Sometimes the heat can get to you and I’m not talking about the summer sun. Minor workplace conflicts and frustrations often get exacerbated and colleagues don’t always handle things in the best way. Whatever the season, don’t let office heat get you down or make you lose your cool.
Here are 5 things you should never do:
Exclude a Colleague
Of course you have your work friends in place. But if someone who works closely with you is getting on your nerves, try not to exclude them from group activities outside the office. A shift of environment and a good laugh may be all you need to break the tension. Try to keep disagreements about work strictly about work and avoid letting them become personal. Everyone at work would rather get along than have tensions looming. Extending an olive branch of sorts and inviting them out rather than excluding them could have a positive impact that everyone can benefit from. Not sure how to make the invite? Try something like…“I know we disagreed about the data in the presentation, but I don’t want that to become a personal disagreement. We’re all going out after work, want to come?”
CC Their Boss
It’s the oldest trick in the book and one of the most passive aggressive actions you can take. Avoid it, as it can shift dynamics for a long time to come. Once the present issue gets resolved, you may have a hard time regaining your colleague’s trust and confidence. If something is really bothering you, the best approach is to speak opening and directly to your co-worker. Something like “I love working with you and want to be sure that we’re able to maintain our workflow. I know we have different work styles and would love to come up with a way to create a process that works for us both.”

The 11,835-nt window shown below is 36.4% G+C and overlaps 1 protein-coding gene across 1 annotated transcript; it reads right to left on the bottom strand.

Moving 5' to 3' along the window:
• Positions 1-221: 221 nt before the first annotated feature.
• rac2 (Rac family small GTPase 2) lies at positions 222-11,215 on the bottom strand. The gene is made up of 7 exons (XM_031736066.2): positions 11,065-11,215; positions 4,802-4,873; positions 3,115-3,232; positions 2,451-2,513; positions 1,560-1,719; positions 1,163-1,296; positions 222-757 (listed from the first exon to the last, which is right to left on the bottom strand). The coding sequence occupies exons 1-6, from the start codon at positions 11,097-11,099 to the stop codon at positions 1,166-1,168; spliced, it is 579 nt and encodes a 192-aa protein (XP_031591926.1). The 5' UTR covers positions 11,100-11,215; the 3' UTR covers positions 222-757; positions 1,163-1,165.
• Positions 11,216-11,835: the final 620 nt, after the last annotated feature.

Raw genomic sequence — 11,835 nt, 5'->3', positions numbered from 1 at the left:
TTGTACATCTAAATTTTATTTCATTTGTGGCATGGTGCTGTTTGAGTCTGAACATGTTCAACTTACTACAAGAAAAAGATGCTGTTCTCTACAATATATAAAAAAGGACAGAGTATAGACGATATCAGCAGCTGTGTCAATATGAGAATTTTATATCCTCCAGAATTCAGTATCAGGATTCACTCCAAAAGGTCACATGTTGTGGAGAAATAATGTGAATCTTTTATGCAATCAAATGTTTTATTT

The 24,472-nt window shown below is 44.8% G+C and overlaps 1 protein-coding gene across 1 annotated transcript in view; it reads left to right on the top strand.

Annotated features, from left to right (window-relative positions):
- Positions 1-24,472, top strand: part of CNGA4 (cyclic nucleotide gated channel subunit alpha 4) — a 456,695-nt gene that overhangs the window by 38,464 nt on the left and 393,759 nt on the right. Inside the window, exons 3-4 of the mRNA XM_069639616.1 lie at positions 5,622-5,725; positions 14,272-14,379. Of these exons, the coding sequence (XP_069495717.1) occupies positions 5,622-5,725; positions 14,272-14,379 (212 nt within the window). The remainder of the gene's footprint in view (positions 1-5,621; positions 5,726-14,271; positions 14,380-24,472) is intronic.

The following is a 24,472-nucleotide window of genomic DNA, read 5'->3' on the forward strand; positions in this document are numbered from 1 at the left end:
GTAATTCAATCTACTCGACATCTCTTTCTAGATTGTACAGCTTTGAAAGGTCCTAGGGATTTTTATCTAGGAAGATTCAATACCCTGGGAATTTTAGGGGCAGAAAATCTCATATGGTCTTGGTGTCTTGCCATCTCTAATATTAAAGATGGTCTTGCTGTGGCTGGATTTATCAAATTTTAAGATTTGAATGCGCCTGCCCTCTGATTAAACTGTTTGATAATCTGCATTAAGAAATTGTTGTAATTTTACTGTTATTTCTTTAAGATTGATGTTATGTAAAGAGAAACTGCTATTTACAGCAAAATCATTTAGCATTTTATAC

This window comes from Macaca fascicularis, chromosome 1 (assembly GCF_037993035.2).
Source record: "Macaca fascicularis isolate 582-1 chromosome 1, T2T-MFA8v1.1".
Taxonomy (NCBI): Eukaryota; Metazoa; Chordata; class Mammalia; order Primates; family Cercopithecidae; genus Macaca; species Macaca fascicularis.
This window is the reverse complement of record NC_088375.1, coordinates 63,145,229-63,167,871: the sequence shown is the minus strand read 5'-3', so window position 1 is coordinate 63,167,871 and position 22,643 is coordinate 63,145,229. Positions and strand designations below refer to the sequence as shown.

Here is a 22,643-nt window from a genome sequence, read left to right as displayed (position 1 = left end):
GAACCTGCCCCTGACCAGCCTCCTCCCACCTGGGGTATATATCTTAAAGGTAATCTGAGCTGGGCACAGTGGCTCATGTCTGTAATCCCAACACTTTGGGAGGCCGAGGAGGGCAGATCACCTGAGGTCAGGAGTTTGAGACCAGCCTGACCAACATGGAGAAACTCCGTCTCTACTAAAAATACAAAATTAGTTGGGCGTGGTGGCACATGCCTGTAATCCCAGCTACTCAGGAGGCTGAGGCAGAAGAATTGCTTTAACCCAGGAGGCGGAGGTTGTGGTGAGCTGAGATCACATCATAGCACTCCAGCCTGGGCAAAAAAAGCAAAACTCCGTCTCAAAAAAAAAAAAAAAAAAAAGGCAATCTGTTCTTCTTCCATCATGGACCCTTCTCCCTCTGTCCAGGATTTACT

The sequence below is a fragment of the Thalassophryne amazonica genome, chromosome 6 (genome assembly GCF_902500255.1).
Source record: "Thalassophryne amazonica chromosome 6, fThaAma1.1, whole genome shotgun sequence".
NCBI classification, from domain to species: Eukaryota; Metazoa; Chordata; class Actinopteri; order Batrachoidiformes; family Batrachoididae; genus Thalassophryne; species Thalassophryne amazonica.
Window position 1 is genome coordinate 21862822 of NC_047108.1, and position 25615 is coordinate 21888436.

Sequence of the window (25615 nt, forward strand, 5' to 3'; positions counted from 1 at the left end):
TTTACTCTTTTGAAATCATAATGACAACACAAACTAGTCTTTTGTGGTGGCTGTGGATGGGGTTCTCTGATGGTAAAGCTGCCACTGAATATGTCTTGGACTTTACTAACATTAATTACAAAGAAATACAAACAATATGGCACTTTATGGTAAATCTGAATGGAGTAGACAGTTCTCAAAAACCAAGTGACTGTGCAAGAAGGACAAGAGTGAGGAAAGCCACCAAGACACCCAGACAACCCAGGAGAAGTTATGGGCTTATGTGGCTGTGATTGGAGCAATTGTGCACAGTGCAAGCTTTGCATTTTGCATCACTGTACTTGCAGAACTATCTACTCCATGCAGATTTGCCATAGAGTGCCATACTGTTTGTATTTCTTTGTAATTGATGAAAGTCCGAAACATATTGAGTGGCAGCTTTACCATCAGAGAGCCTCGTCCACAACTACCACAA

Admittedly this can be hard to resist. But try to hold your tongue…literally. There’s no upside. Certainly you should have a safe space to vent and that may end up being to a colleague. However, there is a difference between gossip and venting: your intention. Gossip aims to mar the other person’s reputation or get others to agree with your negative viewpoint. On the other hand, when you vent to find the best way to deal with a situation, you become solution-focused. After talking it out, you may even recognize you’re causing the problem. That usually never happens when you gossip.
Meetings are the battle grounds of office combat. You can single-handedly ruin someone’s day by simply forgetting to acknowledge them and their contribution to a project. Maybe you interrupt their point with one that conflicts and sways others against their viewpoints. Usually these things happen with little premeditation and as an emotional response to feeling previously wronged or undermined by the other. It takes a lot of self-awareness to realize you’re doing this, but others may easily pick up on it. We’re certainly not suggesting you keep an opposing opinion to yourself. Just be aware of your motivations and if you’re in a tense situation at work, check in with yourself before going into a meeting or responding to group emails and other communications.
Deleting files from someone’s computer, giving them old data for a project or other such acts are perhaps more suited to movies about workplace rivalries. Working Girl and The Devil Wears Prada are great standards to have cued up and a reminder that staying true to who you are and doing your best work will eventually pay off.
Managing a team? Avoid workplace conflicts among direct reports by following these best practices.